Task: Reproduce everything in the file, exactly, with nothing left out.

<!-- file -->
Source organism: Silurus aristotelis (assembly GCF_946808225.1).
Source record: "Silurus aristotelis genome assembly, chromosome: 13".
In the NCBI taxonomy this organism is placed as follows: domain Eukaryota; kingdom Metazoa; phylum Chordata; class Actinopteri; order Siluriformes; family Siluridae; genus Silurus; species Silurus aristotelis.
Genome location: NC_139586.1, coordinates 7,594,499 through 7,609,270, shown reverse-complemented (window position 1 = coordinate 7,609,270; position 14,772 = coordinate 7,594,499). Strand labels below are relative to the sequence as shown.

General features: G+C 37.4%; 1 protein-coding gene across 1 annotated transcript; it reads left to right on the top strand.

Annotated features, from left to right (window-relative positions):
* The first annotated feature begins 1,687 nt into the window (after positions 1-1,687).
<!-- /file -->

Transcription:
Source organism: Silurus aristotelis (assembly GCF_946808225.1).
Source record: "Silurus aristotelis genome assembly, chromosome: 13".
In the NCBI taxonomy this organism is placed as follows: domain Eukaryota; kingdom Metazoa; phylum Chordata; class Actinopteri; order Siluriformes; family Siluridae; genus Silurus; species Silurus aristotelis.
Genome location: NC_139586.1, coordinates 7,594,499 through 7,609,270, shown reverse-complemented (window position 1 = coordinate 7,609,270; position 14,772 = coordinate 7,594,499). Strand labels below are relative to the sequence as shown.

General features: G+C 37.4%; 1 protein-coding gene across 1 annotated transcript; it reads left to right on the top strand.

Annotated features, from left to right (window-relative positions):
* The first annotated feature begins 1,687 nt into the window (after positions 1-1,687).